Beijing is famous for its hutongs. A hutong is the Mandarin word for “alley” and, at one time, most of the city was made of these narrow streets that housed residences and businesses alike. These days, there are many wide streets that have replaced them, but there is a movement to preserve the hutongs (rather than knocking them down and replacing them with more modern apartment complexes.)

Yesterday, I visited a very famous hutong called “Nan Luo Gu Xiang.”

The hutongs are so famous, in fact, that there are “hutong tours” here in which foreigners get into bicycle rickshaws with colourful awnings and are then taken with the rest of their tour group through the hutongs all in a row – rickshaws rolling like a giant snake, one after another, winding through Beijing.

Yesterday, I met with my new friend Will as he offered to take me to a restaurant for some vegan fare. (Musician rule #1 = never say no to food!) He picked me up from the subway on his moped and I hopped on the back (with a helmet, don’t worry!) and held on tight. The sun was bright – a beautiful spring day — and I couldn’t stop smiling.

Riding a moped in Beijing is the way to go! It’s like a video game. We were able to drive past cars, zigzag around bicycles and pedestrians, skip the queue for the lights and turn left in front of everyone, park on the sidewalk, etc. It was amazing and I laughed out loud with delight. I really can’t think of a better word than “delight” to describe it. I loved every second.

Apparently, you can get away without having a license for a moped in Beijing, especially if you’re a foreigner. Many license plates on mopeds here in Beijing appear to be upside down and this is the sign that it is not an officially licensed vehicle. The police may stop a driver, but the foreigners are hard to deal with when they don’t speak Chinese and so the likelihood of arrest or having your moped impounded is nil. I also heard that by 2008 and the Olympic games, they will start cracking down on these and other illegal two-wheeled vehicles. Until then, I’ve seen plenty “unofficial” mopeds and motorcycles, especially in Wudaokou where there are so many foreigners.

Will introduced me to a great restaurant in “Nan Luo Gu Xiang” called “Luogu” or “Drum and Gong Fusion Restaurant” in English (pictured above.) We walked into the restaurant, through the tables and to a set of very narrow back stairs, not unlike attic steps in century-old houses back home. We had to duck at the top of the landing because the ceiling was too low. We turned and ducked again through the child-height entrance to the outdoor rooftop patio. It was full of tables and umbrellas and dripping in sunlight like caramel. I paused before sitting down so that I could drink in the gold of the sun – an elixir for the eyes. It felt as though we had been magically lifted up and out the traffic and congestion of the streets below and then gently placed into a perfect paradise of quiet and surrounding foliage.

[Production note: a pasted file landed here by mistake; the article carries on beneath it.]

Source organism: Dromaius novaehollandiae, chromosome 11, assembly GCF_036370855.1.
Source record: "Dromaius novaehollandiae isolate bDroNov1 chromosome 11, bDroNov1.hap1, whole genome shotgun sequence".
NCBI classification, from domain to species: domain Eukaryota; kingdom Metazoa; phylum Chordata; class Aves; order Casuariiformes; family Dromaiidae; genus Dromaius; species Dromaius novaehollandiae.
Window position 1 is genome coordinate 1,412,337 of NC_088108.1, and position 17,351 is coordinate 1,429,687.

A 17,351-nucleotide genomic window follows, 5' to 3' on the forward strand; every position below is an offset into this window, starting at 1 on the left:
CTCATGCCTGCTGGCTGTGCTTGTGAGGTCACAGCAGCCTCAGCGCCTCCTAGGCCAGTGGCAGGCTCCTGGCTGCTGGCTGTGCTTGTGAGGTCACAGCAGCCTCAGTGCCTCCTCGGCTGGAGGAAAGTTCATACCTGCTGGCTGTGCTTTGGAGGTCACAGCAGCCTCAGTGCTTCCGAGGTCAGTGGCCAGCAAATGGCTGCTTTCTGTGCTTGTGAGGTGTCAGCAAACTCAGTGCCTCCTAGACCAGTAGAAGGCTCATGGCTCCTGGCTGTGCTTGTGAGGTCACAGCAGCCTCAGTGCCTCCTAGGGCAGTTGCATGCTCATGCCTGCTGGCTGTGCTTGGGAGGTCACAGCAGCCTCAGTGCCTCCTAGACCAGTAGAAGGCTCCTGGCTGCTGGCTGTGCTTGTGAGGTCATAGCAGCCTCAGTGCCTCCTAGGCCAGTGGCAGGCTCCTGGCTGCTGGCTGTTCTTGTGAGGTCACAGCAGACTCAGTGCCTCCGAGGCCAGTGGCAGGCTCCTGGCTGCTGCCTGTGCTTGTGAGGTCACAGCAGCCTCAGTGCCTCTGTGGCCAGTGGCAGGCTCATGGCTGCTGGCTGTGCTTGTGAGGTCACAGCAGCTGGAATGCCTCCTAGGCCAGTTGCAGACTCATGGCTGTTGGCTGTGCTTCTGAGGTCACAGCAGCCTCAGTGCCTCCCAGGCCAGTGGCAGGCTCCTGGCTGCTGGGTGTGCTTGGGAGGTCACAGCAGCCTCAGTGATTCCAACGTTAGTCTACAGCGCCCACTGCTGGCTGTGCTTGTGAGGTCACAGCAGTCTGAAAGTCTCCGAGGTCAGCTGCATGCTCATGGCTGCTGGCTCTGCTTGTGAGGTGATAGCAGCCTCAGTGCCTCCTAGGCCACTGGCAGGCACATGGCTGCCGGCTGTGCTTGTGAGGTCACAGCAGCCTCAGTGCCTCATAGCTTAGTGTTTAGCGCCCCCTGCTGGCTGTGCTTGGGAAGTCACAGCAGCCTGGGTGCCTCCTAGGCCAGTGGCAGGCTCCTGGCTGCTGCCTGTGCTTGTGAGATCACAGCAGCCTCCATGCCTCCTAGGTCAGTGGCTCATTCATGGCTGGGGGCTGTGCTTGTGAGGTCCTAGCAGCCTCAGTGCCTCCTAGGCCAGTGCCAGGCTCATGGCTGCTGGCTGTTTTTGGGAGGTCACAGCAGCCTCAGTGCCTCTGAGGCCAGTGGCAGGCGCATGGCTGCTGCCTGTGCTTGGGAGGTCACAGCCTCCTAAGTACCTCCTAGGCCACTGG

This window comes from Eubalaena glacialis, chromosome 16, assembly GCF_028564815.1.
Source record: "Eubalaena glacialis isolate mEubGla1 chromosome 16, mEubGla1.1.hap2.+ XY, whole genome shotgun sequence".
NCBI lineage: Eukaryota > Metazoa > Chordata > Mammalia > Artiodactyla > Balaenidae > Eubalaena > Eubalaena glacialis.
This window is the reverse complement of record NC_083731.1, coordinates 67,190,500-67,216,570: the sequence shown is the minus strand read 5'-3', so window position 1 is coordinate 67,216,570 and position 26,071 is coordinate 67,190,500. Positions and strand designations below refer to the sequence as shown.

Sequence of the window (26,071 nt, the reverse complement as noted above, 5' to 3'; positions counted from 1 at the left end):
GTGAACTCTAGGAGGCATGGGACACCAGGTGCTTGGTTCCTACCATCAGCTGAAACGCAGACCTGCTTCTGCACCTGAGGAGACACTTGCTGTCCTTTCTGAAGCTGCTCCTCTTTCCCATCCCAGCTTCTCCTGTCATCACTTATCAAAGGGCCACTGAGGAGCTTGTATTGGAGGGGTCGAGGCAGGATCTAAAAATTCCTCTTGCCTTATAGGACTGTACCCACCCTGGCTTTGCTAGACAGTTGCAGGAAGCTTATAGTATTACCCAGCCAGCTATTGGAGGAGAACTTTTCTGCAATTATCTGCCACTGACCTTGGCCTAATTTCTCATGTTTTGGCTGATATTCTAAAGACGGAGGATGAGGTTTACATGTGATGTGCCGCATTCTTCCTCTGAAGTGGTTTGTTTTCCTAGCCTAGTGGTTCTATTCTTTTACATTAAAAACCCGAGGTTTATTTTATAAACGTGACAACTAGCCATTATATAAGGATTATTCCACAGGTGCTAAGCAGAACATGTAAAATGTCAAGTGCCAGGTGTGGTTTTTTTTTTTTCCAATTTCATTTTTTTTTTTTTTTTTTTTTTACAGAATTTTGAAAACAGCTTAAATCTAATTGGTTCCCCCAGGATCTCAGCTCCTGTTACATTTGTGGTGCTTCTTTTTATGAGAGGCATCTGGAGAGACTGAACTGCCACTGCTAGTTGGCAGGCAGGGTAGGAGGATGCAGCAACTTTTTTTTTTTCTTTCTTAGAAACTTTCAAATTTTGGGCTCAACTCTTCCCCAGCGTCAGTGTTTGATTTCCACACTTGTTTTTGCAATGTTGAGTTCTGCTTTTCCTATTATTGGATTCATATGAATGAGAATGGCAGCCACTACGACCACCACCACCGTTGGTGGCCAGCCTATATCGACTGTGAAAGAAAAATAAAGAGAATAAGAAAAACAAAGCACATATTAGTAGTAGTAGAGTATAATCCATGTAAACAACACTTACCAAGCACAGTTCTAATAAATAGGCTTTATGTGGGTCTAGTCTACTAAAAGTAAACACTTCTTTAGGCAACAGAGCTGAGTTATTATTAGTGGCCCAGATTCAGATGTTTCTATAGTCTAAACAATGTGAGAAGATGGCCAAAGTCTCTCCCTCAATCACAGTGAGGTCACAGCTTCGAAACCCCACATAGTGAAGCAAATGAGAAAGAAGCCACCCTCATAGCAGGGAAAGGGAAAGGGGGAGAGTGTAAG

Will’s also vegan and he has been giving me some insight into the world of eating as a vegan in Beijing. His Chinese is way better than mine, too, and so I gave him total liberty to order for us. While this wasn’t a vegan or a vegetarian restaurant, his choices were impeccable. We talked and ate and shared insights about music and writing and city life and travelling. He’s American and has been here two years already, and so his knowledge of this city was impressive. He had lots of share and I have open ears.

After our amazing meal and conversation, we got back on the moped and went across town to a well-known independent record store called “Fu Sheng Chang Pian” or “Free Sound Records” in English. It’s an independent record store and Will suggested that it would be a good place for me to pick up some music by female artists here in Beijing to help direct my research (see this post for more information about my research here). The people in the store were really helpful and I came away with three new CDs for the low price of 30 kuai each (or $4.33 Canadian — how do musicians earn a living at that price?) All three of the artists are female, independent, Beijing-based songwriters and I believe they all play instruments too (besides their voices). I’m looking forward to listening to them.

I waited around for Will to be done with his tasks because I was secretly hoping I’d get one more ride on the moped. I honestly fell in love with that moped yesterday and I think I may have to negotiate an open relationship with my bicycle! Otherwise, I’m two-timing my bike and I am not the type to keep those kinds of secrets . . . !

We were standing on the sidewalk outside of the record store when he offered to drop me off at the subway station where I was meeting my friend Sarah for yet another mission to the arts district of Beijing called “Da Shan Zi” (more on this soon). I eagerly accepted his offer – maybe too eagerly – and I noticed my childlike exuberance flash back at me from my reflection in the record store window. Just a split-second sparkle that caught my eye before putting on my helmet and hopping on the back of Will’s moped for my final ride of the day.

Swerving, twisting, between cars, around bicycles, passing congestion and capturing open spaces like prizes, we motored through the cityscape like it was maze and we had the map. Once again: delight. The sun on my back, the wind in my hair, my smile peering over his left shoulder.

I gotta get me one of these!

(Okay, well maybe not. But if I lived here permanently, I’d seriously consider it!)